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Analysis of intragenomic variation of 16S rRNA genes is a unique approach to examining the concept of ribosomal constraints on rRNA genes; the degree of variation is an important parameter to consider for estimation of the diversity of a complex microbiome in the recently initiated Human Microbiome Project (http://nihroadmap.nih.gov/hmp). The current GenBank database has a collection of 883 prokaryotic genomes representing 568 unique species, of which 425 species contained 2 to 15 copies of 16S rRNA genes per genome (2.22 ± 0.81). Sequence diversity among the 16S rRNA genes in a genome was found in 235 species (from 0.06% to 20.38%; 0.55% ± 1.46%). Compared with the 16S rRNA-based threshold for operational definition of species (1 to 1.3% diversity), the diversity was borderline (between 1% and 1.3%) in 10 species and >1.3% in 14 species. The diversified 16S rRNA genes in Haloarcula marismortui (diversity, 5.63%) and Thermoanaerobacter tengcongensis (6.70%) were highly conserved at the 2° structure level, while the diversified gene in B. afzelii (20.38%) appears to be a pseudogene. The diversified genes in the remaining 21 species were also conserved, except for a truncated 16S rRNA gene in “Candidatus Protochlamydia amoebophila.” Thus, this survey of intragenomic diversity of 16S rRNA genes provides strong evidence supporting the theory of ribosomal constraint. Taxonomic classification using the 16S rRNA-based operational threshold could misclassify a number of species into more than one species, leading to an overestimation of the diversity of a complex microbiome. This phenomenon is especially seen in 7 bacterial species associated with the human microbiome or diseases.
rRNA genes are widely used for estimation of evolutionary history and taxonomic assignment of individual organisms (14, 26, 50-52). The choice of rRNA genes as optimal tools for such purposes is based on both observations and assumptions of ribosomal conservation (13, 50). rRNA genes are essential components of the ribosome, which consists of >50 proteins and three classes of RNA molecules; precise spatial relationships may be essential for assembly of functional ribosomes, constraining rRNA genes from drastic change (9, 13). In bacteria, the three rRNA genes are organized into a gene cluster which is expressed as single operon, which may be present in multiple copies in the genome. In organisms with multiple rRNA gene operons, the gene sequences tend to evolve in concert. It is generally believed that copies of rRNA genes within an organism are subject to a homogenization process through homologous recombination, also known as gene conversion (18), a form of concerted evolution that maintains their fit within the ribosome. The homogenization process may involve short domains without affecting the entire sequence of each gene (8).
However, significant differences between copies of rRNA genes in single organisms, albeit few, have been discovered in all three domains of life and in all three classes of rRNA genes. The amphibian Xenopus laevis and the loach Misgurnus fossilis have two types of 5S rRNA genes that are specific to either somatic or oocyte ribosomes (30, 48). The parasite Plasmodium berghei contains two types of 18S rRNA genes that differ at 3.5% of the nucleotide positions and are life cycle stage specific (17). The metazoan Dugesia mediterranea possesses two types of 18S rRNA genes with 8% dissimilarity (6). The archaeon Haloarcula marismortui contains two distinct types of 16S rRNA genes that differ by 5% (32, 33). In the domain Bacteria, the actinomycete Thermobispora bispora contains two types of 16S rRNA genes that differ by 6.4% (47). Copies of the 16S rRNA genes and 23S rRNA genes of the actinomycete Thermospora chromogena differ by approximately 6 and 10%, respectively (54). Paralogous copies of rRNA genes with different sequences may have functionally distinct roles.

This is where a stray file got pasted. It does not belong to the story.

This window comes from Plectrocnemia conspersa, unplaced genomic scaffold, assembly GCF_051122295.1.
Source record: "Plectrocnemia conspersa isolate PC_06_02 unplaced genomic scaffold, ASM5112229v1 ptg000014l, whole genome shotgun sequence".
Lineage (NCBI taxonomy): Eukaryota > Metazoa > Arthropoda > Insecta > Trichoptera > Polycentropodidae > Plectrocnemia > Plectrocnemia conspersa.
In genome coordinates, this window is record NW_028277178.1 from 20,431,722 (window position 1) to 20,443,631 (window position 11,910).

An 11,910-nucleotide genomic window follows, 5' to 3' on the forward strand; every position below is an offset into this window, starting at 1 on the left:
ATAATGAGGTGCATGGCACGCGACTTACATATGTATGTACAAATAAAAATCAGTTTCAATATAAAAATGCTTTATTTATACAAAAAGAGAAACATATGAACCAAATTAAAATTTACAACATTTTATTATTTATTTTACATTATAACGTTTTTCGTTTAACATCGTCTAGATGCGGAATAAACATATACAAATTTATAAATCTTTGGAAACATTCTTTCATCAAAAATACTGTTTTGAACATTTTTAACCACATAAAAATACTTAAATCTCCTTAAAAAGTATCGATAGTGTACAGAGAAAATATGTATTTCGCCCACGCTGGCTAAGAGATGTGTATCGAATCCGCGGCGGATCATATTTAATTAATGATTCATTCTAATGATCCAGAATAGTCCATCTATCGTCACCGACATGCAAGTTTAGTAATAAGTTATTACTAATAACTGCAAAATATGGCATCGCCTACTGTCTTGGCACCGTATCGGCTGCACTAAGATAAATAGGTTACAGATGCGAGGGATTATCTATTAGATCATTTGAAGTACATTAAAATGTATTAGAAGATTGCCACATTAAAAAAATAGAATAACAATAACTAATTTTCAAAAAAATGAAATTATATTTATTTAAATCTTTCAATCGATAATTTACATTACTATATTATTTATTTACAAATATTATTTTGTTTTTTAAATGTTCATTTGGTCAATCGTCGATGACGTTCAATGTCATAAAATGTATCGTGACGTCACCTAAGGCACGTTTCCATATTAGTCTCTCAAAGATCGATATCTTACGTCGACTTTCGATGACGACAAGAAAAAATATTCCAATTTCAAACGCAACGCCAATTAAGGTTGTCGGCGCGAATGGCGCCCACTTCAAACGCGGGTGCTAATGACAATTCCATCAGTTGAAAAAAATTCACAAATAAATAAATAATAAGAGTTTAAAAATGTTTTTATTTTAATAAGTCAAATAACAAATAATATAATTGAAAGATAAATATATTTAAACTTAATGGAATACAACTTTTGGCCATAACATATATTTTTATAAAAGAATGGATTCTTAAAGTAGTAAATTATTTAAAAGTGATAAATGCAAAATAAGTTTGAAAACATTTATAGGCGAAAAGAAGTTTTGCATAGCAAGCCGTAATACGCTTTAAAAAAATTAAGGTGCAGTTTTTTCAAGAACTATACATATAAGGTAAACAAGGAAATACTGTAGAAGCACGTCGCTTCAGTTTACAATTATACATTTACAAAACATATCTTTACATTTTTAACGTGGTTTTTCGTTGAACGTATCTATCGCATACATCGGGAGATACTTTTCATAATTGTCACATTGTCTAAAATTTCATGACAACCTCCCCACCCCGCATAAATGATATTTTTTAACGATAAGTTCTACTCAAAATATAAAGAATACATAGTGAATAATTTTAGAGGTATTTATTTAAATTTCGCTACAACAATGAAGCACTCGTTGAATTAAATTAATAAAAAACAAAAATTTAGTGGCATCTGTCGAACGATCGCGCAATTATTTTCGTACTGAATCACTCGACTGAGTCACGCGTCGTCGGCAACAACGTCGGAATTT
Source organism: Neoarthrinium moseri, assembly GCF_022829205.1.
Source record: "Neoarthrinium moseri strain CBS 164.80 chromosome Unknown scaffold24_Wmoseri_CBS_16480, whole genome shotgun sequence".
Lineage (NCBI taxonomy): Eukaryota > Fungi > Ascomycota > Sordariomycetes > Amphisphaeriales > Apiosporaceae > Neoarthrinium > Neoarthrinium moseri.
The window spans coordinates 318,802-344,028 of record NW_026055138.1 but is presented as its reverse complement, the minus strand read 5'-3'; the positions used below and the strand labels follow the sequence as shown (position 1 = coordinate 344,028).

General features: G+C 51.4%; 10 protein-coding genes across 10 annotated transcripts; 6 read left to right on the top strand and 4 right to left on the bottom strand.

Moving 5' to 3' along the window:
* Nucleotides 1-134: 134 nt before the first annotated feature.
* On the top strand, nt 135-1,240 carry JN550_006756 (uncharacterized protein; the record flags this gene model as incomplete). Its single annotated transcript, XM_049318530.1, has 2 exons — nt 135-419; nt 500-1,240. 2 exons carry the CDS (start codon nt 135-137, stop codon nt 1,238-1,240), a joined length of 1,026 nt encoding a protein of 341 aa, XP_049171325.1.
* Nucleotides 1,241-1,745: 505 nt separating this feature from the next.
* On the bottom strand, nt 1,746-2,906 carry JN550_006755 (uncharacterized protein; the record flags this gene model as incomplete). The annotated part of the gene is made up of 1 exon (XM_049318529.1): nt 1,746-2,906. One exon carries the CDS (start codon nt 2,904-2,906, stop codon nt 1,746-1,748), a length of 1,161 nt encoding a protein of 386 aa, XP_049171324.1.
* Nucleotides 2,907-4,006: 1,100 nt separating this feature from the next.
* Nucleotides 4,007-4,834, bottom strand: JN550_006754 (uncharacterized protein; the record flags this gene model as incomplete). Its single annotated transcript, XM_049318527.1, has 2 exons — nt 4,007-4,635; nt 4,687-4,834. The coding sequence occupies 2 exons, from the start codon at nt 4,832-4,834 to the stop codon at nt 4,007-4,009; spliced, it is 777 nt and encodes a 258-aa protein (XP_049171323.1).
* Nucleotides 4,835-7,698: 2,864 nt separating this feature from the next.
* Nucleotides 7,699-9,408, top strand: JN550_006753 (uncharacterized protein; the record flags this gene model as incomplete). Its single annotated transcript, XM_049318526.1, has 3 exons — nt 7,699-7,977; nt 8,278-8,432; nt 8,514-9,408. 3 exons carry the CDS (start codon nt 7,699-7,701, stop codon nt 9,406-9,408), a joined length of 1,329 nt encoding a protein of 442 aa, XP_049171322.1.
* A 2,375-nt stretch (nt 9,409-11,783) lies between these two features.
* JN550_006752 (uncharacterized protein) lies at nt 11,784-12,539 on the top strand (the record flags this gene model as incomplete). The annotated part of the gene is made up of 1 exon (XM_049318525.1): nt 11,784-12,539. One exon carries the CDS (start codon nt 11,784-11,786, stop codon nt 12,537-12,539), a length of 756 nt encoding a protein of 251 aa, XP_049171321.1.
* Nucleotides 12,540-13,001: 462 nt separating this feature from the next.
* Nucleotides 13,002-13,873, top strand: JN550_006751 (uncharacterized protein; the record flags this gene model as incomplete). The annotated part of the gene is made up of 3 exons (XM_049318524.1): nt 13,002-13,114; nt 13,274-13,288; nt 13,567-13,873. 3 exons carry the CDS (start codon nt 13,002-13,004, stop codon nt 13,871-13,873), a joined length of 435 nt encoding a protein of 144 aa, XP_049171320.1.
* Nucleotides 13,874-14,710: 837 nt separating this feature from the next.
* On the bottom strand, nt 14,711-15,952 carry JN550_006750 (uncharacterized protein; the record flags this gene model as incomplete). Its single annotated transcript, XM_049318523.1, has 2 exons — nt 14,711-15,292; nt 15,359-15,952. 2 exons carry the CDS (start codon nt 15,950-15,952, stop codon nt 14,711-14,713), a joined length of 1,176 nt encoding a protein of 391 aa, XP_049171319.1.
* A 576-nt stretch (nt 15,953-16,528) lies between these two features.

Divergent evolution between rRNA genes in the same genome may corrupt the record of evolutionary history and obscure the true identity of an organism. Substantial variation, if it occurs, may lead to the artificial classification of an organism into more than one species. For a cultivable organism, this problem can be resolved by cloning rRNA genes from a pure culture of the organism to identify the degree of variation. However, most environmental surveys and the recently initiated Human Microbiome Project (HMP) (http://nihroadmap.nih.gov/hmp/) (34) use cultivation-independent techniques to examine microbiomes that contain mixed species. In the case of the HMP, it is hoped that this approach may identify some idiopathic diseases that are caused by alterations in the microbiome in humans. In this type of study, it may be impossible to trace all rRNA genes observed back to their original host. For example, in the phylum TM7, multiple 16S rRNA gene sequences have been reported (21), but it is not known whether they belong to multiple species or to the same bacterium with a high degree of intragenomic variation among rRNA gene paralogs. Due to the limited number of microorganisms for which nucleotide sequences are available for all copies of the rRNA genes, intragenomic variation among 16S rRNA genes, and the likelihood of pyrosequencing errors (25, 40), the potential to overestimate the diversity of a microbiome exists.